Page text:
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South Carolina has more than 500 active sand mines, a number that has increased by 35 percent since 2000. But an Uncovered investigation reveals a pattern of abuse. In Awendaw, a company run by Elliott Summey, who has held powerful public positions, mined millions of dollars in sand and dirt from a public park, leaving behind a string of violations and unanswered questions.

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The newspaper's staff was recognized in the local reporting category for its work on the project, which was published between April and December of last year. Rising Waters documented how the accelerating forces of climate change pose an existential threat to the Lowcountry, from wetter hurricanes to “rain bombs” to flooding high tides.

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The Post and Courier's Uncovered investigation found the state's five public natural gas authorities are a portrait of excess. Boards and staff lavish themselves with luxury retreats, describing them as team-building events. They take place at beach resorts such as The Sanctuary on Kiawah and mountain resorts in Asheville, far from the prying eyes of ratepayers and reporters.

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Instances of alleged and prosecuted corruption have flourished as South Carolina’s newspapers close and shrink, creating news desserts and ghost papers across the Palmetto State. Our latest yearlong project, “Uncovered,” aims to fill some of that void. Here is the reality of work like this: it is incredibly expensive. 

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A new analysis for The Post and Courier’s Rising Waters project shows how the Charleston area’s unprecedented building boom has made us more vulnerable amid the accelerating forces of climate change. The study shows that a fast-growing Charleston has lost 5 percent of its tree canopy, and that faster-growing Mount Pleasant lost 22 percent of its tree cover.

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The forces affecting our climate are enormous, and the rapid changes taking place can be overwhelming. So we decided to distill some of these issues into “Flood Woman vs. Climate Doom.” It’s a comic book format, so exaggeration is part of it all. But the underlying message is accurate: Because we’ve released so much CO2, we’ve unleashed massive changes in the climate.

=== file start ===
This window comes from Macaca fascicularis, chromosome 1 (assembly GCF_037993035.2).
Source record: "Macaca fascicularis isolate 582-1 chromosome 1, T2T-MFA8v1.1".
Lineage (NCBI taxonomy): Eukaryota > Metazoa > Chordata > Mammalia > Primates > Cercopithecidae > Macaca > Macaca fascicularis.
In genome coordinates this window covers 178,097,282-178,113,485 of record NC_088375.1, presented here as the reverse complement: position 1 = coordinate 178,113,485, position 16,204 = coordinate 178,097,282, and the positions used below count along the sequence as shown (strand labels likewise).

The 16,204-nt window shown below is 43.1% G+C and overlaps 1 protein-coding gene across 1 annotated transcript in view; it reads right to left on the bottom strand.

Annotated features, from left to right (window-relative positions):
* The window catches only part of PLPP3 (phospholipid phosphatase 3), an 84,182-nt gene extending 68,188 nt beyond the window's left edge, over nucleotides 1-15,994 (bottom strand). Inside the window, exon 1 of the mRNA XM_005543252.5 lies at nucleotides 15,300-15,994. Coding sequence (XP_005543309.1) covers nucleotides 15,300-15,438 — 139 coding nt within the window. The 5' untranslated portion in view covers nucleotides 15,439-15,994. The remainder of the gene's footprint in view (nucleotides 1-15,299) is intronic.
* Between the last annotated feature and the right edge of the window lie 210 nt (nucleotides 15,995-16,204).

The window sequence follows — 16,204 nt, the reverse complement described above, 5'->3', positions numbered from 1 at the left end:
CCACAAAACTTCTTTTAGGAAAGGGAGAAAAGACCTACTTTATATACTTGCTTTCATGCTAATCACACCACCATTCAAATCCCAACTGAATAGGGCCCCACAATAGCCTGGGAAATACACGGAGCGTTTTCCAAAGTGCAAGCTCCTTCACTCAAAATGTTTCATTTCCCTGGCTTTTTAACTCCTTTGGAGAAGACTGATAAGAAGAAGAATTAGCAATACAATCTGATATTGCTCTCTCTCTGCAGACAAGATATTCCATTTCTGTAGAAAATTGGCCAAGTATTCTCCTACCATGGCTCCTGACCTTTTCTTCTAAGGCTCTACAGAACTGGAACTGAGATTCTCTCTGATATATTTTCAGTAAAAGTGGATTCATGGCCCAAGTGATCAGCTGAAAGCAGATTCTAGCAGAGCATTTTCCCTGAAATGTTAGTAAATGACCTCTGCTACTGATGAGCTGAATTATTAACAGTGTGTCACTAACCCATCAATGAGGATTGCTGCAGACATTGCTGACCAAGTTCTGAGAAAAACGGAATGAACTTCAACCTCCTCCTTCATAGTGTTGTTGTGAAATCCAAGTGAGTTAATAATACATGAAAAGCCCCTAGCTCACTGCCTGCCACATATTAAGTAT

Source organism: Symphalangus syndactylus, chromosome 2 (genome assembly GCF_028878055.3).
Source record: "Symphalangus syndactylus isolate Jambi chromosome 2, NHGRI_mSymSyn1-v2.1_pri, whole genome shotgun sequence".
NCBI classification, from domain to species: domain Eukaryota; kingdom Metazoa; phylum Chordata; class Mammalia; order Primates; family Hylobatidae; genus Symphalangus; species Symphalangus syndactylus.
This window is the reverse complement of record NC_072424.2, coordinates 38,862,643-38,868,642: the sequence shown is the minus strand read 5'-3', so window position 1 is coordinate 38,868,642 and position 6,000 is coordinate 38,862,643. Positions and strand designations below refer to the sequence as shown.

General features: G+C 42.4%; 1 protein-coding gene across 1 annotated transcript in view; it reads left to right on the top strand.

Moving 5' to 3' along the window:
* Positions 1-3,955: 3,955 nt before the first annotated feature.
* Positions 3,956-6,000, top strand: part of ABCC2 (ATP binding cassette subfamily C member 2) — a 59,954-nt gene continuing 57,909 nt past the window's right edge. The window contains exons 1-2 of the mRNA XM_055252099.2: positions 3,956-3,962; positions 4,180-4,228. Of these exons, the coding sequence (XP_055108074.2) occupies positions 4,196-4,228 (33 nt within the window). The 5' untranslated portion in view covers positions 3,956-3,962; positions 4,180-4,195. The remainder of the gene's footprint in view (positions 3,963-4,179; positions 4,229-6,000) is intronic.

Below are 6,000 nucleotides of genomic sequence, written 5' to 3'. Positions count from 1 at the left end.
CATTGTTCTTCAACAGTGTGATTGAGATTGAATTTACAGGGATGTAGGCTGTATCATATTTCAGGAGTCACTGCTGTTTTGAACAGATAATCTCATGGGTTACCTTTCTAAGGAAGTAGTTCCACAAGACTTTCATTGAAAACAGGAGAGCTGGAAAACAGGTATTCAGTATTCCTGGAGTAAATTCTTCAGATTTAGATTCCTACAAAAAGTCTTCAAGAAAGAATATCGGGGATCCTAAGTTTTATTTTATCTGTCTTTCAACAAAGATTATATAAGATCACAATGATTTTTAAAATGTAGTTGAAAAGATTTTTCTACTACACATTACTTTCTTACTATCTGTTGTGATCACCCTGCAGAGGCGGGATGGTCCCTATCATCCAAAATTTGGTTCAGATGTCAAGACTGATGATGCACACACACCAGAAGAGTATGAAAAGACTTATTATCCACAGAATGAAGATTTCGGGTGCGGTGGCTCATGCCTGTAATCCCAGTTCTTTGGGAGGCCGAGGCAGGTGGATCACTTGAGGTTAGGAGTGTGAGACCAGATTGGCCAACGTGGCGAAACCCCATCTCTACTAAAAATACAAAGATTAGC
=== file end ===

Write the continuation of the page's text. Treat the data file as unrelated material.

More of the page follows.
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Birding is among the nation’s most popular outdoor activities. Here are several guidelines by the American Birding Association and Audubon Society:

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Without action, the eastern black rail could vanish within the next two generations. Here are ways conservationists say we can save the black rail, other birds — and maybe ourselves.

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In the 1700s, planters chopped down the Lowcountry's great cypress forests and drained the swamps. Using hand tools, oxen and muscle, enslaved workers built hundreds of miles of rectangular dikes. They harnessed the tides, installing wooden gates called trunks, to flood fields behind those dikes. 

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Set aside the notion of climate change. The climate has always changed. The real story is about speed. The pace of change. From rain bombs to higher sea levels, the impacts are coming faster. Wednesday's deluge in Charleston was yet another reminder how this affects our community in many ways.

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The new coronavirus hit South Carolina like a hurricane this week, with cases rising at an exponential rate and state and public officials scrambling to find ways to contain an outbreak that had devastated so many other places far away. Amid the shift, we followed four people as they struggled adapt and to understand what was happening. 

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South Carolina has had a parade of sheriffs caught up in scandals in recent years. A Post and Courier investigation earlier this year found more misconduct. Published in March, “Above the Law,” showed that one in four of South Carolina's 46 counties in the past decade had seen their sheriffs accused of breaking laws they swore to uphold. By the end of 2019, three more sheriffs had been indicted and removed from office.

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Vera officials chose Lee Correctional because it has a large percentage of young offenders serving long sentences. A similar pilot program has been in place for two years at Turbeville Correctional Institution, home to the state's youthful offender program, where inmates usually serve three years or less.


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